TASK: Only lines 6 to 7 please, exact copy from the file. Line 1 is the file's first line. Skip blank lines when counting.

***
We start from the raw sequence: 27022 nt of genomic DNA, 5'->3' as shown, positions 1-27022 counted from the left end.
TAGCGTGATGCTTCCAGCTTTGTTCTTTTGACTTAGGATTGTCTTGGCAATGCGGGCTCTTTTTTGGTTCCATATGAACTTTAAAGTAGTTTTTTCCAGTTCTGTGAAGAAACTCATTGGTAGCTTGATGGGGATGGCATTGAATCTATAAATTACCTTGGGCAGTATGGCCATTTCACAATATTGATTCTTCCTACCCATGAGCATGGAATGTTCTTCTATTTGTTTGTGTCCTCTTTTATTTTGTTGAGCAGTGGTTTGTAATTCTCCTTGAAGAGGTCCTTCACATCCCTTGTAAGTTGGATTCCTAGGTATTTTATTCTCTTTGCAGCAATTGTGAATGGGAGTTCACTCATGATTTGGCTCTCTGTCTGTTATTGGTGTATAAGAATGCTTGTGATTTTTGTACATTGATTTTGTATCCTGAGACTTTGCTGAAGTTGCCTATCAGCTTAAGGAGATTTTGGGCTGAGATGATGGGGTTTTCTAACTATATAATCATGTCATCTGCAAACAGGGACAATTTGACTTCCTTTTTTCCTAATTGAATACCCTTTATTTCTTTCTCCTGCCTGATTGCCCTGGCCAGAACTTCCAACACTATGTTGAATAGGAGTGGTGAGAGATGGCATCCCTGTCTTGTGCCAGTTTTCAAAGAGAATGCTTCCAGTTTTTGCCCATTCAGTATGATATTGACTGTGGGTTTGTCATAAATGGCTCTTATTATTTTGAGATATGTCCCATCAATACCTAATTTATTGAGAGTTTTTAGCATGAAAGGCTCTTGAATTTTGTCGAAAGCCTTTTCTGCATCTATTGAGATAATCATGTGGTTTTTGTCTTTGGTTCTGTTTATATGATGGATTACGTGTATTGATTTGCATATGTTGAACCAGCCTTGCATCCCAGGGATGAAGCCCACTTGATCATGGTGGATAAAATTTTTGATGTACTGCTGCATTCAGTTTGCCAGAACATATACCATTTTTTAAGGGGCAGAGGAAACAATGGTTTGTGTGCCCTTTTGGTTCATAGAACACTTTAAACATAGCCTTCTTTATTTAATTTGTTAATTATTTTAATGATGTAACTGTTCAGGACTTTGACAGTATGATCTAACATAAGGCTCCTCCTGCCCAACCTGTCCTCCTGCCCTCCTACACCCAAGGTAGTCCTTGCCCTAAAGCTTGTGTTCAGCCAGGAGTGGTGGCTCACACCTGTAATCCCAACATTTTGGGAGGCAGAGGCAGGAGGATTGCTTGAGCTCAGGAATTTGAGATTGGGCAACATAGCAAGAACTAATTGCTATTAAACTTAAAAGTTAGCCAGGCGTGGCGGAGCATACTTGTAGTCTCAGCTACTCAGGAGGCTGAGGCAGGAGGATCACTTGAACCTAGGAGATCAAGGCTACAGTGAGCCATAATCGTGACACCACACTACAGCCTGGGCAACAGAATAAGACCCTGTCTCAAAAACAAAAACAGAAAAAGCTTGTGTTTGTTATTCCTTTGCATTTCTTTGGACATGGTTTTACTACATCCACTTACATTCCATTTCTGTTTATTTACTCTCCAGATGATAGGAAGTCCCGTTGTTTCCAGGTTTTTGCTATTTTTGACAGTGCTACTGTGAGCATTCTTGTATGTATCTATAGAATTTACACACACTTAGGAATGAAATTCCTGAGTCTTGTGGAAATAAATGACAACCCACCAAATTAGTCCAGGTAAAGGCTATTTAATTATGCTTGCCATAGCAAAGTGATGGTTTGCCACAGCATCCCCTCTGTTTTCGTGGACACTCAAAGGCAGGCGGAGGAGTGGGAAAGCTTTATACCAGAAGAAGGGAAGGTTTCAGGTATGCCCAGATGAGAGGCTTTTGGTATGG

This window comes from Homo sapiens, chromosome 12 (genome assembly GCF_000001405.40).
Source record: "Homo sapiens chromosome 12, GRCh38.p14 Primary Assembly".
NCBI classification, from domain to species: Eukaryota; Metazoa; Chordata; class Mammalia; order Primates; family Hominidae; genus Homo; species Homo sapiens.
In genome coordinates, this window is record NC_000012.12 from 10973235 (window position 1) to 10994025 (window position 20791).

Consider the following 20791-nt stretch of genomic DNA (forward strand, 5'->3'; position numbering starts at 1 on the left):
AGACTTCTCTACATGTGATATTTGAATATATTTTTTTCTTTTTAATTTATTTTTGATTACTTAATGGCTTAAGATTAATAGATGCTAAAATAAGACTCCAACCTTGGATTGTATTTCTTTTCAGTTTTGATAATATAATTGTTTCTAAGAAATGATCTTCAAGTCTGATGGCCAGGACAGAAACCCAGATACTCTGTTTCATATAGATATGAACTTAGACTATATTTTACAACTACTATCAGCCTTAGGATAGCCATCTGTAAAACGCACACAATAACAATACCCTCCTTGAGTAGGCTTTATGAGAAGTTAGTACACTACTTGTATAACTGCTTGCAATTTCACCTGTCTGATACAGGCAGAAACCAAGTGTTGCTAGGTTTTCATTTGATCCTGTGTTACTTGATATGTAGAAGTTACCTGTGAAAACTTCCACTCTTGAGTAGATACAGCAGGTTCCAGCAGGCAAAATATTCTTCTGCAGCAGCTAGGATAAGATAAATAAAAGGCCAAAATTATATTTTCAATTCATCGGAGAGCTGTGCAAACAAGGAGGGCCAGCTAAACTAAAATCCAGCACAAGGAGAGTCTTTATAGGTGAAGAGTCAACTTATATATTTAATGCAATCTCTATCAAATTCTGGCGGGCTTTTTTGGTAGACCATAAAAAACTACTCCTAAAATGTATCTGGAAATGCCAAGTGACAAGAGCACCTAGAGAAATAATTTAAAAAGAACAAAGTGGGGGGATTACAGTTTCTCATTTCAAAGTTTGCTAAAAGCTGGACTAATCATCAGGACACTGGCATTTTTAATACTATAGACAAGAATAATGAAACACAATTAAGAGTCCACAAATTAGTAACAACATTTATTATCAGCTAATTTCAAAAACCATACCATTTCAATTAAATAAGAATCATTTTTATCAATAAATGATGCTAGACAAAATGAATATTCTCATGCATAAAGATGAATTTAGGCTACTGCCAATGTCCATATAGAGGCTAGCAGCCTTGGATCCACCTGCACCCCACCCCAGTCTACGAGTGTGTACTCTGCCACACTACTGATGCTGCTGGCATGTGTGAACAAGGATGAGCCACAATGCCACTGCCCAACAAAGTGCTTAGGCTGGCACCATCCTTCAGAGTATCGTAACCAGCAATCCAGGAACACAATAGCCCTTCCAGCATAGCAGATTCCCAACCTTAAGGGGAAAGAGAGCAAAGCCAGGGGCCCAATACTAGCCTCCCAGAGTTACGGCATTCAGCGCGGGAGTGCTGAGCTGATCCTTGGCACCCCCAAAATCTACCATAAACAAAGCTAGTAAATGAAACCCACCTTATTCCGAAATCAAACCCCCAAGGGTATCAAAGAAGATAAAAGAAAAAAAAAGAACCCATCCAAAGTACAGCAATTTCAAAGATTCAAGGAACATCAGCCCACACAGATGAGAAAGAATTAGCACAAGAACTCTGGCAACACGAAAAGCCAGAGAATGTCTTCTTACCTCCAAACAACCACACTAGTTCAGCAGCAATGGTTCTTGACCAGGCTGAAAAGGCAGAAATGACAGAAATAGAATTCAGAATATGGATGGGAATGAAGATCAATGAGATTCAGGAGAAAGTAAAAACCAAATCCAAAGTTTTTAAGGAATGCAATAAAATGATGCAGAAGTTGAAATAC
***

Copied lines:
In genome coordinates, this window is record NC_000012.12 from 10973235 (window position 1) to 10994025 (window position 20791).

Consider the following 20791-nt stretch of genomic DNA (forward strand, 5'->3'; position numbering starts at 1 on the left):